Up to 77% of young Americans with severe mental illnesses (SMI: schizophrenia and severe mood disorders) smoke, a rate that is up to five times higher than the rate of daily smoking in other young adults. This group goes on to experience very high rates of morbidity and mortality due to smoking-related diseases. Motivational interventions can engage SMI smokers into cessation but have not been tested in young, transitional age adults with SMI, who require interventions that address their unique characteristics and needs. The investigators have developed a basic, easy-to-use, motivational electronic decision support system (EDSS) tailored for smokers with SMI. Although pilot testing in middle-aged SMI adults provided promising results, recent pilot work among young SMI smokers indicated that the EDSS, although motivating, required further development. To address the need for low cost, effective motivational interventions for this group, we propose here to further develop and then test our theory-based EDSS -- the product will be an easy-to-use and implement web-based intervention to motivate young SMI smokers to quit with effective cessation treatments. The EDSS development proposed here will be based on the Theory of Planned Behavior, which states that population-specific beliefs, attitudes, social norms, and perceived behavioral control regarding a health behavior can be changed to increase intention and behavior enactment. In Year 1, we will identify the beliefs of young SMI smokers that impede use of cessation treatments. The EDSS will then be revised to change these beliefs (and related attitudes, social norms and perceived behavioral control) with new design, text, interactive exercises, and video patient stories. The revised EDSS will be field-tested for usability among young SMI smokers and improved as needed. In Year 2, we will conduct an RCT among 60 young smokers with SMI psychotic disorders comparing the EDSS to a computerized version of a standard smoking cessation pamphlet. Analyses will assess whether use of the EDSS results in greater clinician-confirmed initiation of cessation treatment, as well as changes in beliefs about treatment. This study will set the stage for an R01 application to conduct a full RCT to test the efficacy of the revised EDSS to motivate young SMI smokers to use cessation treatment. The ultimate goals of this intervention are to extend life expectancy, reduce illness burdens and increase quality of life for Americans with SMI.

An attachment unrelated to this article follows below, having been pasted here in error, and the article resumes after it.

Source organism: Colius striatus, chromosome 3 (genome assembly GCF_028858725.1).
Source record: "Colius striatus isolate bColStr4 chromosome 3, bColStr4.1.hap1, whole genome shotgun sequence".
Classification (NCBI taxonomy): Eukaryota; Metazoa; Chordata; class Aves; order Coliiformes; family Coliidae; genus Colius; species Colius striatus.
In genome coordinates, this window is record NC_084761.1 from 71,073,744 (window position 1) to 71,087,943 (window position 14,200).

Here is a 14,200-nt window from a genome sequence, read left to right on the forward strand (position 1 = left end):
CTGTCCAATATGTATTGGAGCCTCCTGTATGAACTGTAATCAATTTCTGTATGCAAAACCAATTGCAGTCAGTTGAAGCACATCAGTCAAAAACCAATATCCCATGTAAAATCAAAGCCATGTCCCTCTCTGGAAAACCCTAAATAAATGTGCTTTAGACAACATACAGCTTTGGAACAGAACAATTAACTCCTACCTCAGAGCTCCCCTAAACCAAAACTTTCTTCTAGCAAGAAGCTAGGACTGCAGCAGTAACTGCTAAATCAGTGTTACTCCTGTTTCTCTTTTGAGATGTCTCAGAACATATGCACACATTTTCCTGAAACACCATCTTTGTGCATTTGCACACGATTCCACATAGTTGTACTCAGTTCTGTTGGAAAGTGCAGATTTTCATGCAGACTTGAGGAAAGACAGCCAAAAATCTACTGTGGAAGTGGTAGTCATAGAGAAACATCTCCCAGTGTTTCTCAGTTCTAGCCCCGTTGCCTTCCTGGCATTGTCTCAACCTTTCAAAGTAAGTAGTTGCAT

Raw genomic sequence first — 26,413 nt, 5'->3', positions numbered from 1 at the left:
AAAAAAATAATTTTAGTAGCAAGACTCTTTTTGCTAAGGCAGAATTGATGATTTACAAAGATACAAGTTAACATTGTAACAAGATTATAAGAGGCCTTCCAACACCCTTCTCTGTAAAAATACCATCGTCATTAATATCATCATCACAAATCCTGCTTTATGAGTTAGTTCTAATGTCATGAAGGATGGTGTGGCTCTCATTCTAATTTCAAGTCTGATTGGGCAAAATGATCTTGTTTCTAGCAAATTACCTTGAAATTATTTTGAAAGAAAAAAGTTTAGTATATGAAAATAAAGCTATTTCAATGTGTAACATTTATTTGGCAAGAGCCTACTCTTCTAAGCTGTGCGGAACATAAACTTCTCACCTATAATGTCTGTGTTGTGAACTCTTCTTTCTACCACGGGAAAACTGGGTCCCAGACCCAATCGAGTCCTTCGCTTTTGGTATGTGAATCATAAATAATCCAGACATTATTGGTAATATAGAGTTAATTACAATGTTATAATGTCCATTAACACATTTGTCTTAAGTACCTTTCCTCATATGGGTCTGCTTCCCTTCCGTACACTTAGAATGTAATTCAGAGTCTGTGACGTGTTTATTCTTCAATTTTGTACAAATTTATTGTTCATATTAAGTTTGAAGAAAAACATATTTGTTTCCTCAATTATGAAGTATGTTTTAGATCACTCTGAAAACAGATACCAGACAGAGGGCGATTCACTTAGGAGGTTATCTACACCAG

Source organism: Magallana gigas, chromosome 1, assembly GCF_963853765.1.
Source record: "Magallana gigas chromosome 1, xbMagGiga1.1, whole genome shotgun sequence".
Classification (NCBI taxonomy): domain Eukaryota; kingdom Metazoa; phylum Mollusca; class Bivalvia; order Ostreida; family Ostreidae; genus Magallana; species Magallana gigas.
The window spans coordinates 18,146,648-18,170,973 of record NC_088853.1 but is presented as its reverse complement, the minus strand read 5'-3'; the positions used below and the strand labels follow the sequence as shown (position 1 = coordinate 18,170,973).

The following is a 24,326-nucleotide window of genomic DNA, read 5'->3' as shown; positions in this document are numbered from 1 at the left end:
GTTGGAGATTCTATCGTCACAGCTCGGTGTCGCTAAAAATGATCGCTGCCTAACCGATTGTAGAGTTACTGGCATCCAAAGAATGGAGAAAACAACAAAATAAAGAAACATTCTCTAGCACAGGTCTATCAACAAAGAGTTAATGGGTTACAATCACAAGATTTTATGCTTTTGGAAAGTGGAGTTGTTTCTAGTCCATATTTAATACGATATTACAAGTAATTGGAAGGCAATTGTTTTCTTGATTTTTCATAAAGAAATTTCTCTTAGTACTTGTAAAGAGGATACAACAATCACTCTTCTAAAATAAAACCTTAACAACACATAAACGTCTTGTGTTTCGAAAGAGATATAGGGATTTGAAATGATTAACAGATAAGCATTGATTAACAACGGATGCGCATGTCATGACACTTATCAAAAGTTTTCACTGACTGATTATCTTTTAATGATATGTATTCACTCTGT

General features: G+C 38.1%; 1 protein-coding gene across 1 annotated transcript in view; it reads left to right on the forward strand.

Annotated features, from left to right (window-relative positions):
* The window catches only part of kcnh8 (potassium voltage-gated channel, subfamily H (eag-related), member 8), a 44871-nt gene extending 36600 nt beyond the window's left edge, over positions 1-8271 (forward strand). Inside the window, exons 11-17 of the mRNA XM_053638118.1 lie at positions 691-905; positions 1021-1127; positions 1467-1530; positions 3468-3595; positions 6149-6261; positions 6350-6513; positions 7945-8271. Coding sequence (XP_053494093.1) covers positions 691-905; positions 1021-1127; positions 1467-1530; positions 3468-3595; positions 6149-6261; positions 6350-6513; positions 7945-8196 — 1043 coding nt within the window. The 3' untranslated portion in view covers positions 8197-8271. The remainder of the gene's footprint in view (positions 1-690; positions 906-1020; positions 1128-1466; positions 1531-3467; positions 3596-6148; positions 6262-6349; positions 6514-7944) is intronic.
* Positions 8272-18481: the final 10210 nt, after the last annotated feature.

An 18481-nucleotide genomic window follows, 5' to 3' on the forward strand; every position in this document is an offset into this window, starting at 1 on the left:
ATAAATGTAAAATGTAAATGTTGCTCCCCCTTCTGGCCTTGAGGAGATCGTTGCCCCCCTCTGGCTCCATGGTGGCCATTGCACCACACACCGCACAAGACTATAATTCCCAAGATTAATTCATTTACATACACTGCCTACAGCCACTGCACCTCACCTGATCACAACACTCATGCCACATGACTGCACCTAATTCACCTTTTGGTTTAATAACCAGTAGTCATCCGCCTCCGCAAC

Up to 77% of young people with severe mental illnesses (SMI) smoke tobacco. Motivational interventions to engage this disparity group into cessation treatment are needed. This research will further develop and conduct preliminary testing on a tailored, motivational, web-based decision support system for smoking cessation in young adults with SMI. The overall goal is to prevent cancer and other smoking-related disease in this group.